For Kabid Farooque; I found your iPod on my street—if you read this and want it back, please get in touch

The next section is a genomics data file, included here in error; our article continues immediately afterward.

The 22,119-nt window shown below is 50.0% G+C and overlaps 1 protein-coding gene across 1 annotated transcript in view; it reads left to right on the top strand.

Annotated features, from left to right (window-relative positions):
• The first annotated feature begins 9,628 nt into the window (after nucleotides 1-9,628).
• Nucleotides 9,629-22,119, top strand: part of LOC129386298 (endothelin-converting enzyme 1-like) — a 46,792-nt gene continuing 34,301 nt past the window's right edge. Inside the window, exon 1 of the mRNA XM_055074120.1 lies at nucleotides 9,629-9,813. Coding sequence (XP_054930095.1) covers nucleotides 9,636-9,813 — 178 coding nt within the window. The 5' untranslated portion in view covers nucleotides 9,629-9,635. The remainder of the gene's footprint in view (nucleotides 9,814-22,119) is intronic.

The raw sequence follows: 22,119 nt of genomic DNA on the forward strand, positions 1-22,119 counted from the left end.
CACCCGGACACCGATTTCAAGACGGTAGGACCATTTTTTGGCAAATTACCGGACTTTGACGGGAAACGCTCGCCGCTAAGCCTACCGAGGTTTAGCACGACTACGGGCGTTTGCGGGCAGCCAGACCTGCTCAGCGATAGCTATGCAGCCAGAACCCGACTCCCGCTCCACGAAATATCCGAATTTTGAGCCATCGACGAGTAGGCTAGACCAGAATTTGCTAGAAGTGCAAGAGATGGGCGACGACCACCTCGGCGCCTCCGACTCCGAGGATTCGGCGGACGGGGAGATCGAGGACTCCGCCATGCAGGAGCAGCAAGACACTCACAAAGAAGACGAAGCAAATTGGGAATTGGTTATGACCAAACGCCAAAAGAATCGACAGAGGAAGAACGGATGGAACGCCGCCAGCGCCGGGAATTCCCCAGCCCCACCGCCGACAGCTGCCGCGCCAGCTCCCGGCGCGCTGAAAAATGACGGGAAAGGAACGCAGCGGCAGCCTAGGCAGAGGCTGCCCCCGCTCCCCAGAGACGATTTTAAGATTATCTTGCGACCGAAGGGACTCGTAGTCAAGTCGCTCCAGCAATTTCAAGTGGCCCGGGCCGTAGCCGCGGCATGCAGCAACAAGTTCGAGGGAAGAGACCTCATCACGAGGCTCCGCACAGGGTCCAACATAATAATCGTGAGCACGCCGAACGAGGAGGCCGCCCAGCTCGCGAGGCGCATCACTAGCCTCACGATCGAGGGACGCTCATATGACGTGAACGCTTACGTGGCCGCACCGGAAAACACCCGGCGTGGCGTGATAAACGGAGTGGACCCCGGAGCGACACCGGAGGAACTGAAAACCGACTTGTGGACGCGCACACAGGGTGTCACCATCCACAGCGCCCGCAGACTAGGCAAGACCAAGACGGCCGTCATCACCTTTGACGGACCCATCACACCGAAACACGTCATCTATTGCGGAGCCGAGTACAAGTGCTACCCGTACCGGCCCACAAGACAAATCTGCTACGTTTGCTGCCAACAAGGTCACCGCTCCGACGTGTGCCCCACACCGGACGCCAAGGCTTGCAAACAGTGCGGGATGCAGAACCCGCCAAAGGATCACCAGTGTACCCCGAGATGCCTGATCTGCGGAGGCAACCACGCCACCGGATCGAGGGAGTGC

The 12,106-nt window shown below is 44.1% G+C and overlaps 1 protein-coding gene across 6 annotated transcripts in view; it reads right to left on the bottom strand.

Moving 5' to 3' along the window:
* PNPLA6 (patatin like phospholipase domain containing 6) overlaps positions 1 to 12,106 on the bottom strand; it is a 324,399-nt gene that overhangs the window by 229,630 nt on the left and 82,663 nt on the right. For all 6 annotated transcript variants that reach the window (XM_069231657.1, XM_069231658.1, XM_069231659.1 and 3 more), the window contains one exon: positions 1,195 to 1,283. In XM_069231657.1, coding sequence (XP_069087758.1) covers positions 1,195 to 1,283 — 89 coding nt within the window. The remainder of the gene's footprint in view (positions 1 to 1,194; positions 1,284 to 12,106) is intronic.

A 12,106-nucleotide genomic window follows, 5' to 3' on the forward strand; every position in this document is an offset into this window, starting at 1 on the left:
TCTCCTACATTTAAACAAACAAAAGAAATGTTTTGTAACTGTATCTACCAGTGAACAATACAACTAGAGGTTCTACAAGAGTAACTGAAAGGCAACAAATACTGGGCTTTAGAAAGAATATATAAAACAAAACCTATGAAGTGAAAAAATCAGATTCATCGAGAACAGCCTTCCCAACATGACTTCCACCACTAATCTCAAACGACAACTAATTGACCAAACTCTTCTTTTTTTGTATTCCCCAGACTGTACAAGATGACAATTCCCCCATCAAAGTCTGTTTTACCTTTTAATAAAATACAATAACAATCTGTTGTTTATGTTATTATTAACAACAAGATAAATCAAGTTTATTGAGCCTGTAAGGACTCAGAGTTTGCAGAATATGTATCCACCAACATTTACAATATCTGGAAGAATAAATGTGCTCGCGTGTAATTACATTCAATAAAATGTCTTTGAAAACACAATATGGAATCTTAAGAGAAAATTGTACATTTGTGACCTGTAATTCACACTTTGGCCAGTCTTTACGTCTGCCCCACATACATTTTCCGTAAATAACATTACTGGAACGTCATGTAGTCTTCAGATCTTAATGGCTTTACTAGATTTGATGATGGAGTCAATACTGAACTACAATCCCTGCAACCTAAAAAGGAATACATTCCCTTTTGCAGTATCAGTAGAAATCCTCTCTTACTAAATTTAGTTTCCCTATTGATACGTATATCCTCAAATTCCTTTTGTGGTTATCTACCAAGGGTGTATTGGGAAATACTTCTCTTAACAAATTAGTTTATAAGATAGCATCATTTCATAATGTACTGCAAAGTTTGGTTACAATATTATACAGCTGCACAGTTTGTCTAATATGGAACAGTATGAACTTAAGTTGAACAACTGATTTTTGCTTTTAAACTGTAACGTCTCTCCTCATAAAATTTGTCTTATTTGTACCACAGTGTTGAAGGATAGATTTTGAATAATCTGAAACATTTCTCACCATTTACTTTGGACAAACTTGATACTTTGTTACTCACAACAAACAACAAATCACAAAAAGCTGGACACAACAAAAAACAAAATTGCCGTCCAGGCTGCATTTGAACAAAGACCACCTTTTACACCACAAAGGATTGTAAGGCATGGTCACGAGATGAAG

I met the dead man in the only place appropriate: underground. I was in Cappadocia, Turkey, in a tunnel dug more than a millennium ago by Byzantines hiding with their faith. I was—I admit this only reluctantly—lost; I’d separated from the tour group soon after the smiling guide had explained that the network of tunnels stretched out under the countryside for kilometres, and was alone in the ancient hallways for long enough to imagine being swallowed whole by them. I come to a room. The dead man is in it, busy shining a small torch at the wall. He sees me and flashes the light in my direction, gesturing me in. I am already crouching but I have to duck further to enter. He shows me what he is studying: faded paintings of Jesus surrounded by saints in robes, faces long, discs behind their heads. Their eyes are scratched out, as if with a coin or a screwdriver. The dead man points, his hand casting a shadow on the wall, making sure I see the missing eyes. He shrugs and switches off his torch. Before we enter back into the tunnels, he clicks the torch on again and traces out a cross gouged into the stone—the dead man and I have been in an ancient chapel. He leads me out, back to the others, closer than what seems possible, and he slips into the crowd of chattering tourists. Just as quickly, I forget what the dead man looks like, what he is wearing, the features of his face. Later, on the road back into town, our bus slows and pulls over. The driver gets out and some of us, when we see why we’ve stopped, quickly follow: another tour bus is on its side in a ditch, black smoke rising, some passengers standing on it and lifting each other out. I hurry to a group of the injured, huddled in, sobbing. They have already removed the worst among them—the dead man from the underground chapel is lying on the road, lifeless under the autumn sun.